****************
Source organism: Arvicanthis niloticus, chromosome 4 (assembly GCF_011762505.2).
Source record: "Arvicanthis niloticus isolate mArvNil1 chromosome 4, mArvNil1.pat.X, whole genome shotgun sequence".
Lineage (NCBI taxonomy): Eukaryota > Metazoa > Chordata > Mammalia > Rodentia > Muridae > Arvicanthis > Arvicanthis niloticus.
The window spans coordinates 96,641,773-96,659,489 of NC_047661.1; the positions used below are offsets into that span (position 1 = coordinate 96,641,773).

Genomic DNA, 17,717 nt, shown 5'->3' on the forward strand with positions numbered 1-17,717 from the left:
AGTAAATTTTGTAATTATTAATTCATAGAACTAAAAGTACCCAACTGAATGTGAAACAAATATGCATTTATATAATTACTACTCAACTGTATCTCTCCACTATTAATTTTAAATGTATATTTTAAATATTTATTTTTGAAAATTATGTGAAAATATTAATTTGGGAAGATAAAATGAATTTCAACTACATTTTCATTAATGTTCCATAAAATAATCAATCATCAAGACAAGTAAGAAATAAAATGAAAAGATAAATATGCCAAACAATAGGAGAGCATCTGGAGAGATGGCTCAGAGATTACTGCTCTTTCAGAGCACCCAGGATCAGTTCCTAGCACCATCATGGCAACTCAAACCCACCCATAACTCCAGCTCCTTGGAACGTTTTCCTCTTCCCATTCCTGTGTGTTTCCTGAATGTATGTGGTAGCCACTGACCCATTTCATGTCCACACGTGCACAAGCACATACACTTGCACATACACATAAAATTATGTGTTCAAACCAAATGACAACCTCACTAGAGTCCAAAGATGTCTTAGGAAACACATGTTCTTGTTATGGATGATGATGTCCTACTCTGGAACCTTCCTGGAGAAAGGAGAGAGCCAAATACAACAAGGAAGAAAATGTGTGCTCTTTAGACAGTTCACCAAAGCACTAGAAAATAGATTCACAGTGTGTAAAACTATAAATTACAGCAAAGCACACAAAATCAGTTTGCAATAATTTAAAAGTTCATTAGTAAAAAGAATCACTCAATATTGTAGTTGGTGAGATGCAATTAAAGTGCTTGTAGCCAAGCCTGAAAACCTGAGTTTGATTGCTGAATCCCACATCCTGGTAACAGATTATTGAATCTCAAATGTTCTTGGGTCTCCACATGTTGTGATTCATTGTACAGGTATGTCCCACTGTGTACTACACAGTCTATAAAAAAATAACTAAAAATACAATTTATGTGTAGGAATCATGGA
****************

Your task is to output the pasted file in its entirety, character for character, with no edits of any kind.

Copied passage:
Source organism: Arvicanthis niloticus, chromosome 4 (assembly GCF_011762505.2).
Source record: "Arvicanthis niloticus isolate mArvNil1 chromosome 4, mArvNil1.pat.X, whole genome shotgun sequence".
Lineage (NCBI taxonomy): Eukaryota > Metazoa > Chordata > Mammalia > Rodentia > Muridae > Arvicanthis > Arvicanthis niloticus.
The window spans coordinates 96,641,773-96,659,489 of NC_047661.1; the positions used below are offsets into that span (position 1 = coordinate 96,641,773).

Genomic DNA, 17,717 nt, shown 5'->3' on the forward strand with positions numbered 1-17,717 from the left:
AGTAAATTTTGTAATTATTAATTCATAGAACTAAAAGTACCCAACTGAATGTGAAACAAATATGCATTTATATAATTACTACTCAACTGTATCTCTCCACTATTAATTTTAAATGTATATTTTAAATATTTATTTTTGAAAATTATGTGAAAATATTAATTTGGGAAGATAAAATGAATTTCAACTACATTTTCATTAATGTTCCATAAAATAATCAATCATCAAGACAAGTAAGAAATAAAATGAAAAGATAAATATGCCAAACAATAGGAGAGCATCTGGAGAGATGGCTCAGAGATTACTGCTCTTTCAGAGCACCCAGGATCAGTTCCTAGCACCATCATGGCAACTCAAACCCACCCATAACTCCAGCTCCTTGGAACGTTTTCCTCTTCCCATTCCTGTGTGTTTCCTGAATGTATGTGGTAGCCACTGACCCATTTCATGTCCACACGTGCACAAGCACATACACTTGCACATACACATAAAATTATGTGTTCAAACCAAATGACAACCTCACTAGAGTCCAAAGATGTCTTAGGAAACACATGTTCTTGTTATGGATGATGATGTCCTACTCTGGAACCTTCCTGGAGAAAGGAGAGAGCCAAATACAACAAGGAAGAAAATGTGTGCTCTTTAGACAGTTCACCAAAGCACTAGAAAATAGATTCACAGTGTGTAAAACTATAAATTACAGCAAAGCACACAAAATCAGTTTGCAATAATTTAAAAGTTCATTAGTAAAAAGAATCACTCAATATTGTAGTTGGTGAGATGCAATTAAAGTGCTTGTAGCCAAGCCTGAAAACCTGAGTTTGATTGCTGAATCCCACATCCTGGTAACAGATTATTGAATCTCAAATGTTCTTGGGTCTCCACATGTTGTGATTCATTGTACAGGTATGTCCCACTGTGTACTACACAGTCTATAAAAAAATAACTAAAAATACAATTTATGTGTAGGAATCATGGA